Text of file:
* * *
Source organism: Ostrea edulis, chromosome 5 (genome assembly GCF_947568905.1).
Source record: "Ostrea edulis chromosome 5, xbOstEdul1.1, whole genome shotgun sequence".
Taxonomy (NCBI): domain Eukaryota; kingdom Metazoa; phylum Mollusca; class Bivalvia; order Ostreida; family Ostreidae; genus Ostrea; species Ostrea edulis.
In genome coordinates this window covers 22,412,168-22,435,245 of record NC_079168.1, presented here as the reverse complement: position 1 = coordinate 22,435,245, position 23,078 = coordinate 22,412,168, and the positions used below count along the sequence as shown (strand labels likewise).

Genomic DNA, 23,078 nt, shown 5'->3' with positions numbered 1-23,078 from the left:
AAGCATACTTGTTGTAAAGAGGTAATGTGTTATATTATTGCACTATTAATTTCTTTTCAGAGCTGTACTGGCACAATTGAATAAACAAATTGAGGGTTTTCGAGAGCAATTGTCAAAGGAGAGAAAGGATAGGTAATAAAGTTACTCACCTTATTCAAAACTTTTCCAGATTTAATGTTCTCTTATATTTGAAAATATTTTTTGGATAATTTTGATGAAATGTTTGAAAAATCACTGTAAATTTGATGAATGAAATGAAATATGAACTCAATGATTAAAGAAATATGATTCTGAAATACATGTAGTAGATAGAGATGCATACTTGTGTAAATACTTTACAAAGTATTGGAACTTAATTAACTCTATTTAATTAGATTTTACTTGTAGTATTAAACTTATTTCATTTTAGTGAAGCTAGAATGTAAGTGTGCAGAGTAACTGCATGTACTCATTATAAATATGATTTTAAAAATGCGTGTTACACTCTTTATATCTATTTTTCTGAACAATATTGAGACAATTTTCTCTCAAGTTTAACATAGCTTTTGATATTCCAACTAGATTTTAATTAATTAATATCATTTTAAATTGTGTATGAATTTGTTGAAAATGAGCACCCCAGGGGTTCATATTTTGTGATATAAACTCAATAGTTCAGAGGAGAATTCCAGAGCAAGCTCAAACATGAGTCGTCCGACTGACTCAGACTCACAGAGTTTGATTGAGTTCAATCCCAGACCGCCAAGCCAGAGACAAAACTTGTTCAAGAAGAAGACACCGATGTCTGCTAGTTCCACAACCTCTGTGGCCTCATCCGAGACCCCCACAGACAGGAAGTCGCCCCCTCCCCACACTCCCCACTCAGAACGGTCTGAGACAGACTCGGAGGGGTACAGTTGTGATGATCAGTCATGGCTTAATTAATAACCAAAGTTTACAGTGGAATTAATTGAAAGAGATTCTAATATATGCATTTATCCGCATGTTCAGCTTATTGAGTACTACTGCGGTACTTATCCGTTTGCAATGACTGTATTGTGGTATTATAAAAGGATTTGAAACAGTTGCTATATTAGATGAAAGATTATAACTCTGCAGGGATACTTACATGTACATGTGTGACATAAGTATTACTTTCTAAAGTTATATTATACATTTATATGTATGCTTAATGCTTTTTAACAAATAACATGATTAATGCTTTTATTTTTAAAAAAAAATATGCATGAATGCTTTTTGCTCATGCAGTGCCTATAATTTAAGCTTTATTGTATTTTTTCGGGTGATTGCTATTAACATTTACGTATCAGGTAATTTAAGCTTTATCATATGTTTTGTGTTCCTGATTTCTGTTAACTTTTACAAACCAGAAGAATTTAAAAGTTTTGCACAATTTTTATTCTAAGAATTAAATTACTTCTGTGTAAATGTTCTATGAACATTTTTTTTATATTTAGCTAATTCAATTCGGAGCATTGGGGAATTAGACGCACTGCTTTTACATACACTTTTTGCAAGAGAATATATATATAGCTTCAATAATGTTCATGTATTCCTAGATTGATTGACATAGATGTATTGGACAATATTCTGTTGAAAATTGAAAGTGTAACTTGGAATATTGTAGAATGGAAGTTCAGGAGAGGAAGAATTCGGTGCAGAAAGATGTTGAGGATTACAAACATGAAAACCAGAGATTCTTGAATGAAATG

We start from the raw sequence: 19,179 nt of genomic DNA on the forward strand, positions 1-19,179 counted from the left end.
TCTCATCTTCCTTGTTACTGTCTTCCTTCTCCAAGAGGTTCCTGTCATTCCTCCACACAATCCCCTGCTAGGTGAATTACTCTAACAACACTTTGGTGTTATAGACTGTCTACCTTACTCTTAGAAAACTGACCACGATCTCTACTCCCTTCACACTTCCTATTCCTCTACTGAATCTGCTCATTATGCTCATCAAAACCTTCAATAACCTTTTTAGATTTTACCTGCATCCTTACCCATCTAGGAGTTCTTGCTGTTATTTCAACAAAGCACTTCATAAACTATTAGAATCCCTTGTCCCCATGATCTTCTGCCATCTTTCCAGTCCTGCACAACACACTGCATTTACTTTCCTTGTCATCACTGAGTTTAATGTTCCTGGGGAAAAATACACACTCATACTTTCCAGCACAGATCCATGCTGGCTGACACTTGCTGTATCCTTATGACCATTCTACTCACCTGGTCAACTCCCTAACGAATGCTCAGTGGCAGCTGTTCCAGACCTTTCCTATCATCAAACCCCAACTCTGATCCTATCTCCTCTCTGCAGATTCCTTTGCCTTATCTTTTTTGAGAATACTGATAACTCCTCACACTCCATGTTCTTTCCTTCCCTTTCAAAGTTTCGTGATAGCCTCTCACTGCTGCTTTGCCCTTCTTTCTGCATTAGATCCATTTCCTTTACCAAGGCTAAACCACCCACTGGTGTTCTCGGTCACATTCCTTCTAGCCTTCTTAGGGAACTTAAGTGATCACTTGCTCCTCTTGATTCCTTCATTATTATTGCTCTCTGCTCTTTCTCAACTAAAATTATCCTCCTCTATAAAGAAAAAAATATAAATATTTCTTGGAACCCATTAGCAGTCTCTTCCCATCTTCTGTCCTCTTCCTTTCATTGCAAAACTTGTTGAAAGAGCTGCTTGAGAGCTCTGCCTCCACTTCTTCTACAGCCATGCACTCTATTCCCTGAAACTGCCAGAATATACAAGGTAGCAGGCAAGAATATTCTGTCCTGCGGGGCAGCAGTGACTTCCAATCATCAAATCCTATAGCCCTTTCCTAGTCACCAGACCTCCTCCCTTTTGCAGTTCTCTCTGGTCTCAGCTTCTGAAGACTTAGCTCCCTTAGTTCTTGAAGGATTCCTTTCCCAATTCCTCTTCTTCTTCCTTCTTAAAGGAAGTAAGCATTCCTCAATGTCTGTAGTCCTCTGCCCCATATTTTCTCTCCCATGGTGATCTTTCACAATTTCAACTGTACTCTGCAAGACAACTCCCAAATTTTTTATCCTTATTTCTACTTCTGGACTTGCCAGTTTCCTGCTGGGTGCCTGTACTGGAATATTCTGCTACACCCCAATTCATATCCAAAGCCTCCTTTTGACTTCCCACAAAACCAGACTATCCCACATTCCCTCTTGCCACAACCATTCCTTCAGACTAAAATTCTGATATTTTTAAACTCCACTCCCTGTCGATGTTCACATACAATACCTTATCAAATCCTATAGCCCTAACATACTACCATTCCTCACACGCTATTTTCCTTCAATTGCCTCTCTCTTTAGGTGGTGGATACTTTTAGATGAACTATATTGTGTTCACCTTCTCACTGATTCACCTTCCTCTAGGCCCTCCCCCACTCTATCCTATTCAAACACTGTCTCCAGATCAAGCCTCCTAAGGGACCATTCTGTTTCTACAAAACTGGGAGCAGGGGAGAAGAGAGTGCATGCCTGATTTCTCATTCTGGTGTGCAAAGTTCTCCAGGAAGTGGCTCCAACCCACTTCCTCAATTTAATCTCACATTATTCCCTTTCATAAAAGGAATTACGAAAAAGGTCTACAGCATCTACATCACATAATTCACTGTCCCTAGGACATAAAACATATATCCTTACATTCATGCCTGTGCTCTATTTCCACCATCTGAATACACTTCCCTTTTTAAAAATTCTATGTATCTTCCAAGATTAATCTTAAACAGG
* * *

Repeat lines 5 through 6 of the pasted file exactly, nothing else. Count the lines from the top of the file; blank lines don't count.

Genomic DNA, 23,078 nt, shown 5'->3' with positions numbered 1-23,078 from the left:
AAGCATACTTGTTGTAAAGAGGTAATGTGTTATATTATTGCACTATTAATTTCTTTTCAGAGCTGTACTGGCACAATTGAATAAACAAATTGAGGGTTTTCGAGAGCAATTGTCAAAGGAGAGAAAGGATAGGTAATAAAGTTACTCACCTTATTCAAAACTTTTCCAGATTTAATGTTCTCTTATATTTGAAAATATTTTTTGGATAATTTTGATGAAATGTTTGAAAAATCACTGTAAATTTGATGAATGAAATGAAATATGAACTCAATGATTAAAGAAATATGATTCTGAAATACATGTAGTAGATAGAGATGCATACTTGTGTAAATACTTTACAAAGTATTGGAACTTAATTAACTCTATTTAATTAGATTTTACTTGTAGTATTAAACTTATTTCATTTTAGTGAAGCTAGAATGTAAGTGTGCAGAGTAACTGCATGTACTCATTATAAATATGATTTTAAAAATGCGTGTTACACTCTTTATATCTATTTTTCTGAACAATATTGAGACAATTTTCTCTCAAGTTTAACATAGCTTTTGATATTCCAACTAGATTTTAATTAATTAATATCATTTTAAATTGTGTATGAATTTGTTGAAAATGAGCACCCCAGGGGTTCATATTTTGTGATATAAACTCAATAGTTCAGAGGAGAATTCCAGAGCAAGCTCAAACATGAGTCGTCCGACTGACTCAGACTCACAGAGTTTGATTGAGTTCAATCCCAGACCGCCAAGCCAGAGACAAAACTTGTTCAAGAAGAAGACACCGATGTCTGCTAGTTCCACAACCTCTGTGGCCTCATCCGAGACCCCCACAGACAGGAAGTCGCCCCCTCCCCACACTCCCCACTCAGAACGGTCTGAGACAGACTCGGAGGGGTACAGTTGTGATGATCAGTCATGGCTTAATTAATAACCAAAGTTTACAGTGGAATTAATTGAAAGAGATTCTAATATATGCATTTATCCGCATGTTCAGCTTATTGAGTACTACTGCGGTACTTATCCGTTTGCAATGACTGTATTGTGGTATTATAAAAGGATTTGAAACAGTTGCTATATTAGATGAAAGATTATAACTCTGCAGGGATACTTACATGTACATGTGTGACATAAGTATTACTTTCTAAAGTTATATTATACATTTATATGTATGCTTAATGCTTTTTAACAAATAACATGATTAATGCTTTTATTTTTAAAAAAAAATATGCATGAATGCTTTTTGCTCATGCAGTGCCTATAATTTAAGCTTTATTGTATTTTTTCGGGTGATTGCTATTAACATTTACGTATCAGGTAATTTAAGCTTTATCATATGTTTTGTGTTCCTGATTTCTGTTAACTTTTACAAACCAGAAGAATTTAAAAGTTTTGCACAATTTTTATTCTAAGAATTAAATTACTTCTGTGTAAATGTTCTATGAACATTTTTTTTATATTTAGCTAATTCAATTCGGAGCATTGGGGAATTAGACGCACTGCTTTTACATACACTTTTTGCAAGAGAATATATATATAGCTTCAATAATGTTCATGTATTCCTAGATTGATTGACATAGATGTATTGGACAATATTCTGTTGAAAATTGAAAGTGTAACTTGGAATATTGTAGAATGGAAGTTCAGGAGAGGAAGAATTCGGTGCAGAAAGATGTTGAGGATTACAAACATGAAAACCAGAGATTCTTGAATGAAATG